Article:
When you apply for a personal loan, your lender may ask for collateral. Collateral for a personal loan is any asset or belonging that you use to back up a loan. Many times, collateral can be your car, house, or investment account.
For a lender to be satisfied to extend you a collateralized, or secured, loan, your asset must be of equal value or its value must exceed the amount of the loan.
Some lenders may not accept collateral for their loan, while others may only allow one type of collateral such as a car. Depending on your financial situation, it may be a more fiscally responsible decision to opt for a collateralized loan.
However, to make this decision, you’ll have to understand what types of loans require collateral, which is best for your financial situation, and what can be used as collateral to know if this type of loan is a good idea for you.
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Secured vs. Unsecured Loans
Most types of loans you apply for will either be secured or unsecured loans. A secured loan requires some form of collateral, while an unsecured loan does not.
With a collateral loan, the loan is secure for the lender because if you fail to pay back your loan, you will forfeit the collateral and it will be used to pay back the lender.
Because of the collateral, a lender may attach a reduced interest rate to your loan and may increase the loan amount and term. Examples of secured loans include:
- Car title loans;
- Mortgage loans;
- Home equity and home equity line of credit (HELOC) loans;
- Secured credit cards;
- Pawnshop loans;
- Bad-credit loans.
Unlike a secured loan, the availability of an unsecured loan will depend on your creditworthiness. Unsecured loans are often called a “signature loan” or “good faith loan.” For this loan, the lender will examine your financial and credit history to determine approval.
Unsecured loans typically come with a higher interest rate (especially if you have bad credit), and generally are of lower value, with a fixed term. Unsecured loans can see money in your bank account faster, and you are even able to get an unsecured loan with bad credit. Examples of unsecured loans include:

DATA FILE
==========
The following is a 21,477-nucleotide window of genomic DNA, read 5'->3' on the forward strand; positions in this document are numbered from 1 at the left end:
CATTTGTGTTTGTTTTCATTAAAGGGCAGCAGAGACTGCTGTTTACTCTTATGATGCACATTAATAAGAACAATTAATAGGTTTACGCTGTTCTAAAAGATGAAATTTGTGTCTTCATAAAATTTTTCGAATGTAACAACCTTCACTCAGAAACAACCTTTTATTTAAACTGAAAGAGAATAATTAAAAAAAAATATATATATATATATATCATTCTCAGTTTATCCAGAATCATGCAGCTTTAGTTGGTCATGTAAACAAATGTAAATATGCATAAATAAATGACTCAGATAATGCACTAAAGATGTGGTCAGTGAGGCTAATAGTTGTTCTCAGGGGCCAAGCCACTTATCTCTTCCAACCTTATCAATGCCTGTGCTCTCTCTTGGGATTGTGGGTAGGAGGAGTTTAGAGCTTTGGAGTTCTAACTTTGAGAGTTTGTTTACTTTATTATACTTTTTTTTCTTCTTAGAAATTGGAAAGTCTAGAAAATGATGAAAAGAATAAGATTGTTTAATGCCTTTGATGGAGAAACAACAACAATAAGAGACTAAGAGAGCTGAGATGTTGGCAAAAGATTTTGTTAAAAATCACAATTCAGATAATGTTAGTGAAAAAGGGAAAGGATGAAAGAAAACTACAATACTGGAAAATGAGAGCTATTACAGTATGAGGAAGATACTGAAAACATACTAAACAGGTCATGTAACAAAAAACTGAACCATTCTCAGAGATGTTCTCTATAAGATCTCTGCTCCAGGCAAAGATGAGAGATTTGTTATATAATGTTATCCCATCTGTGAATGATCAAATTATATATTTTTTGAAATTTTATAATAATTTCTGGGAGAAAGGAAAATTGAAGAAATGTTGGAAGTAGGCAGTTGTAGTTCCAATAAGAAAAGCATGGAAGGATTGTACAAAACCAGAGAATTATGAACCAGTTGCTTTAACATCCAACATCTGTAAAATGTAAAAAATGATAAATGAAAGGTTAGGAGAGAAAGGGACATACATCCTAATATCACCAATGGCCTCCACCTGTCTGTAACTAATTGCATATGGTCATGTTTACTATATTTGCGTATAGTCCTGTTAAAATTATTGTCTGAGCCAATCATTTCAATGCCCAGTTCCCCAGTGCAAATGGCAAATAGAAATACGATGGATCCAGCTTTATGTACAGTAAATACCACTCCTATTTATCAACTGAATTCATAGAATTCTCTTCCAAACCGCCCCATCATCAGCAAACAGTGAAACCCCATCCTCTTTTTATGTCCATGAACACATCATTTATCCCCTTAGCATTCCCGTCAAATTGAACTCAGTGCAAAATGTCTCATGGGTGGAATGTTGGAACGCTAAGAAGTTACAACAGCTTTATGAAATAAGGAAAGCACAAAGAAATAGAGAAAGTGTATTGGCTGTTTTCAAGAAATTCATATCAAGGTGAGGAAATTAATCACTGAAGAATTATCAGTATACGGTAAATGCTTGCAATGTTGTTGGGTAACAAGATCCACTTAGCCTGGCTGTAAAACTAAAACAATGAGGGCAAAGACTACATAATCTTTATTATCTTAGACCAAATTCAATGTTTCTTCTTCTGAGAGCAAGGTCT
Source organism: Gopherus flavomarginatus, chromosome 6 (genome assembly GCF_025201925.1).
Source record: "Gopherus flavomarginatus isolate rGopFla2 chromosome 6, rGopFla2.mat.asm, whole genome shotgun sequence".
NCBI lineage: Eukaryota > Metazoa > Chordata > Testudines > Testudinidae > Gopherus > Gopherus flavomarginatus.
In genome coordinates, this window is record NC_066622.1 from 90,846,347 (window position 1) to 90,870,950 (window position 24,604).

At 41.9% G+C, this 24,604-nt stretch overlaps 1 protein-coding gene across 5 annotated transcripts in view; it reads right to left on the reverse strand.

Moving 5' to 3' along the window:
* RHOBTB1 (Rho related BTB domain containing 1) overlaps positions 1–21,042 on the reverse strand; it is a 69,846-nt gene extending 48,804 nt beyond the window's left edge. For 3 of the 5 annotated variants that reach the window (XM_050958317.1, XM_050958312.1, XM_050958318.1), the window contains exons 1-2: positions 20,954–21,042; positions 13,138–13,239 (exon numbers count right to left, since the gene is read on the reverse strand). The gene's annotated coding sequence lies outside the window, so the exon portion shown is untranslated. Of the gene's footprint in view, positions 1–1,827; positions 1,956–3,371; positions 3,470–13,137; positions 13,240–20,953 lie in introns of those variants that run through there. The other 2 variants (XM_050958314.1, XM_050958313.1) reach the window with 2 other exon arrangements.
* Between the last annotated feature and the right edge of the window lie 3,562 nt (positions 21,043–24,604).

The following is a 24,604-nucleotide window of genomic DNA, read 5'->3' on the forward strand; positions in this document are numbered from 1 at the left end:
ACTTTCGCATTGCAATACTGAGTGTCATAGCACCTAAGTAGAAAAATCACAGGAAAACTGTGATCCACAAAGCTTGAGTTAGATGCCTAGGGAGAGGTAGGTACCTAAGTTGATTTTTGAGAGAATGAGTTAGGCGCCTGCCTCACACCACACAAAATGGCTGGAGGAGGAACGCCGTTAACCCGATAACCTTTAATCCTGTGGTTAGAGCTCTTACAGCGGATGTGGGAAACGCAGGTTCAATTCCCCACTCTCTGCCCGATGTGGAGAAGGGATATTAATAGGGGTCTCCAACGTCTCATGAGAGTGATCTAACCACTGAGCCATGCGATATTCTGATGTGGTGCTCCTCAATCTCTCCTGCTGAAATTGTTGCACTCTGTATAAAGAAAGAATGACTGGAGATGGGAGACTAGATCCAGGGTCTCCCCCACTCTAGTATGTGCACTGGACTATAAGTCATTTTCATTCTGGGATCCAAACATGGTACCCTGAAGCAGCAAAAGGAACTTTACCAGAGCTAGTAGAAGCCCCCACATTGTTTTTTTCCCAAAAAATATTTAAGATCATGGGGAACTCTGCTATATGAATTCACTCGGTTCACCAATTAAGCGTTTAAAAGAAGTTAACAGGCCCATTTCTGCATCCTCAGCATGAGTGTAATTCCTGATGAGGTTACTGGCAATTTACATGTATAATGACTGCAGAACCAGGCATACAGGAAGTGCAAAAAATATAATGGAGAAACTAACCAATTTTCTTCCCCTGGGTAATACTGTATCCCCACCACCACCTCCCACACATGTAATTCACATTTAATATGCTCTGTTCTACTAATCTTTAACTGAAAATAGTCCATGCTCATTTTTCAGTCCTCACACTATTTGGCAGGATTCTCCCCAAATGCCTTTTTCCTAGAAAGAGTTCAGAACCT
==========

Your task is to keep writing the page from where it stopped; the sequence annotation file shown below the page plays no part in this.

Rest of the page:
- Student loans;
- Same-day loans;
- Installment loans;
- Direct deposit loans;
- Most emergency loans.
Before you choose any of these loans, it will be vital that you understand if the lender requires collateral. Often, your financial situation will determine your decision as to which type of loan to get — mainly, it will determine how you will handle these loans with bad credit.
Which Is Best for Bad Credit?
You can find both secured and unsecured loans fairly easily with bad credit. Which is best for those with bad credit will come down to your personal financial situation. For instance, if you have the collateral for a secured loan and are confident you can pay it off to receive your collateral back, you may forgo an unsecured loan with its higher APR and lower loan amount.
Many times unsecured loans offered to those with bad credit have unreasonably high interest rates attached. This can cause you to default on your loan — trapping you in a nasty cycle of debt. On the other hand, if you cannot pay back your secured loan, your asset(s) you offered for collateral will become the lender’s.
Additionally, you may need money quickly. For these instances, it may be better to apply for an unsecured loan such as an emergency or same-day loan — as they tend to be approved quickly and often will be transferred to you within 24 hours.